Nevertheless, despite the nature of the claimant’s testimony, it may be reasonably inferred that the trial commissioner was simply not persuaded, given the totality of the circumstances, that the June 2015 office visit with Dr. Beiner constituted necessary or reasonable medical care. Such a determination is well within the discretion of the commissioner and cannot be reversed on appeal if there is evidence in the record to support it. Duddy, supra; Phaiah, supra. “As with any discretionary action of the trial court, appellate review requires every reasonable presumption in favor of the action, and the ultimate issue for us is whether the trial court could have reasonably concluded as it did.” Burton v. Mottolese, 267 Conn. 1, 54 (2003). We therefore find no basis for reversing the decision of the trial commissioner denying the claimant reimbursement for attendance at the June 30, 2015 office visit with Dr. Beiner.
There is error; the December 19, 2016 Finding by Michelle D. Truglia, the Commissioner acting for the Fourth District, is accordingly affirmed in part, reversed in part, and remanded for additional proceedings consistent with this Opinion.13
Commissioners Scott A. Barton and Jodi Murray Gregg concur in this Opinion.
1 We note that two motions for extension of time and a motion for a continuance were granted during the pendency of this appeal. BACK TO TEXT
2 General Statutes § 31-288 (b) (1) states: “Whenever through the fault or neglect of an employer or insurer, the adjustment or payment of compensation due under this chapter is unduly delayed, such employer or insurer may be assessed by the commissioner hearing the claim a civil penalty of not more than one thousand dollars for each such case of delay, to be paid to the claimant.” BACK TO TEXT
3 Findings, ¶ 9, states that Dr. Beiner assigned a permanency rating on February 20, 2015. Our review of the record indicates that Dr. Beiner actually assigned the rating on February 17, 2015. We deem this harmless scrivener’s error. See D’Amico v. Dept. of Correction, 73 Conn. App. 718, 729 (2002), cert. denied, 262 Conn. 933 (2003). BACK TO TEXT
4 At trial, the claimant testified that the name of her pain management doctor in Florida was “Dr. Rosenblatt.” However, none of his records appear to have been submitted into the record. See June 2, 2016 Transcript, pp. 27, 34. BACK TO TEXT
5 General Statutes § 31-349 (a) states: “The fact that an employee has suffered a previous disability, shall not preclude him from compensation for a second injury, nor preclude compensation for death resulting from the second injury. If an employee having a previous disability incurs a second disability from a second injury resulting in a permanent disability caused by both the previous disability and the second injury which is materially and substantially greater than the disability that would have resulted from the second injury alone, he shall receive compensation for (1) the entire amount of disability, including total disability, less any compensation payable or paid with respect to the previous disability, and (2) necessary medical care, as provided in this chapter, notwithstanding the fact that part of the disability was due to a previous disability. For purposes of this subsection, ‘compensation payable or paid with respect to the previous disability’ includes compensation payable or paid pursuant to the provisions of this chapter, as well as any other compensation payable or paid in connection with the previous disability, regardless of the source of such compensation.” BACK TO TEXT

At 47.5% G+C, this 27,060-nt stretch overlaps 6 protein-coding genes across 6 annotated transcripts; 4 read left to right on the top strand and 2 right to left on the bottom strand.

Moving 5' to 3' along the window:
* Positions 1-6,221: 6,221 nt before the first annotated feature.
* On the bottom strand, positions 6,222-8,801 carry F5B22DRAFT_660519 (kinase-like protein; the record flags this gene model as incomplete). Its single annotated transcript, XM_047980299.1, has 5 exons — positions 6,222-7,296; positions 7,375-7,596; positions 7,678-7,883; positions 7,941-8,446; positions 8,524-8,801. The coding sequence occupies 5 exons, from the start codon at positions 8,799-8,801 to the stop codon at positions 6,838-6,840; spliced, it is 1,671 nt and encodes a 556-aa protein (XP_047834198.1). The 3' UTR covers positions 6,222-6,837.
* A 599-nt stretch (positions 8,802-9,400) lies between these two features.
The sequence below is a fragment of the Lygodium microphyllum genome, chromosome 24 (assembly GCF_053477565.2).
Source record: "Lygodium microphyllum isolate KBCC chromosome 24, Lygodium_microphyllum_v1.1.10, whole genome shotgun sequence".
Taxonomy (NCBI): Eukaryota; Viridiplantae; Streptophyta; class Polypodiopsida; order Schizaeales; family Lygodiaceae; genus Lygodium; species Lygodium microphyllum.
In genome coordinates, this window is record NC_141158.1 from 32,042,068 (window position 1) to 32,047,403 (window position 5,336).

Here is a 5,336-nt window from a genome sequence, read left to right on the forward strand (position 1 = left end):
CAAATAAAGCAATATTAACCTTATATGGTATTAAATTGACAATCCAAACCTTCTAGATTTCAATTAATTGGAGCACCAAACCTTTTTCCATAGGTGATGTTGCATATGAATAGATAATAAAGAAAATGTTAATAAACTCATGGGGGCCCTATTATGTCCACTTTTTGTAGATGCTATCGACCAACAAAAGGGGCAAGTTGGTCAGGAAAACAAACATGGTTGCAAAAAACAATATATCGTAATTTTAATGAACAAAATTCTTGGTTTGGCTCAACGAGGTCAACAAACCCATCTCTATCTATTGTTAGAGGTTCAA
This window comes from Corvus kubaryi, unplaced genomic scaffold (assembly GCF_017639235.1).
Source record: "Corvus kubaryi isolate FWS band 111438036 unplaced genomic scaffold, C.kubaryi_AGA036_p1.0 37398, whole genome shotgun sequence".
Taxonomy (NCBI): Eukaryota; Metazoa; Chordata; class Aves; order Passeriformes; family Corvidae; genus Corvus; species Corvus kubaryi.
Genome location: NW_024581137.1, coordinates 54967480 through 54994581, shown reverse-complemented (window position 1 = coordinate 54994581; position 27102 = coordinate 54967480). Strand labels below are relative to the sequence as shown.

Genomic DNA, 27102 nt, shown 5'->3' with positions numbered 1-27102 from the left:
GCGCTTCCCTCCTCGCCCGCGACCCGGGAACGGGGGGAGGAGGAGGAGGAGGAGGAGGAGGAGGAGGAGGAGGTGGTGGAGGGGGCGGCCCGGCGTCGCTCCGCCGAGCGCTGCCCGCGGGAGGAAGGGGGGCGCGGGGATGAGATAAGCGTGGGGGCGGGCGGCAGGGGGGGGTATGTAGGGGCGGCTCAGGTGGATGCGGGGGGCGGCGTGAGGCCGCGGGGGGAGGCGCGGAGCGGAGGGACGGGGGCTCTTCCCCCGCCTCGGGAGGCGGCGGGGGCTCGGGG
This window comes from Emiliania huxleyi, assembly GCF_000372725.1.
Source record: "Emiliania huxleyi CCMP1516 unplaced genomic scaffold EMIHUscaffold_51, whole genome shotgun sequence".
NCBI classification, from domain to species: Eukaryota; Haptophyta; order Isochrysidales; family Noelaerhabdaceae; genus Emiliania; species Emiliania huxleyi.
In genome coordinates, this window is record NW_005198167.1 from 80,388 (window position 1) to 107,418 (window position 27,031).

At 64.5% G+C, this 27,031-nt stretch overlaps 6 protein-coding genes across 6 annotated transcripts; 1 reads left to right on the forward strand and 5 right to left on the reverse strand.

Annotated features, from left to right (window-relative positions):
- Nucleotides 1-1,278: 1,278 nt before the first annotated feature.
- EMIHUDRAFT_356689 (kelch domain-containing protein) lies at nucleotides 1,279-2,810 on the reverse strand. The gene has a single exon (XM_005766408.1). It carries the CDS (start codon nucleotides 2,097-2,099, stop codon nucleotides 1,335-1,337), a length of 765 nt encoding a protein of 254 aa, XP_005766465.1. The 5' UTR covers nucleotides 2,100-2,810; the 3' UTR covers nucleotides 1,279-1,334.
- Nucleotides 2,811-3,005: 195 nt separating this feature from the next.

6 The trial commissioner also concluded that “[a]ny permanency attributable to Dr. Yue’s surgery is subsumed into Dr. Beiner’s 15% permanent partial disability rating rendered in 2015.” Conclusion, ¶ E. We note that at trial, the parties did briefly discuss the issue of what, if any, permanency could theoretically be attributed to Dr. Yue’s surgery, at which time counsel for the claimant indicated that because the fusion was not associated with an injury which was either work- or accident-related, Dr. Yue was never requested to assign a permanency rating. See June 2, 2016 Transcript, pp. 4-6. However, given that both Drs. Beiner and Karnasiewicz indicated that they were aware of the prior fusion and explicitly stated that their permanency ratings were separate and distinct from any permanency which could theoretically be attributed to the fusion surgery, we strike this conclusion on the grounds that it went beyond the scope of the evidentiary record. See Claimant’s Exhibit A (June 5, 2014 Respondent’s Medical Examination of Michael E. Karnasiewicz, M.D.) wherein Dr. Karnasiewicz stated that his permanency rating was “solely for the L4-5 surgery,” and Claimant’s Exhibit D, wherein Dr. Beiner stated that his permanency rating “doesn’t include any permanency from any other physician or any other part of the body.” Id., 12. BACK TO TEXT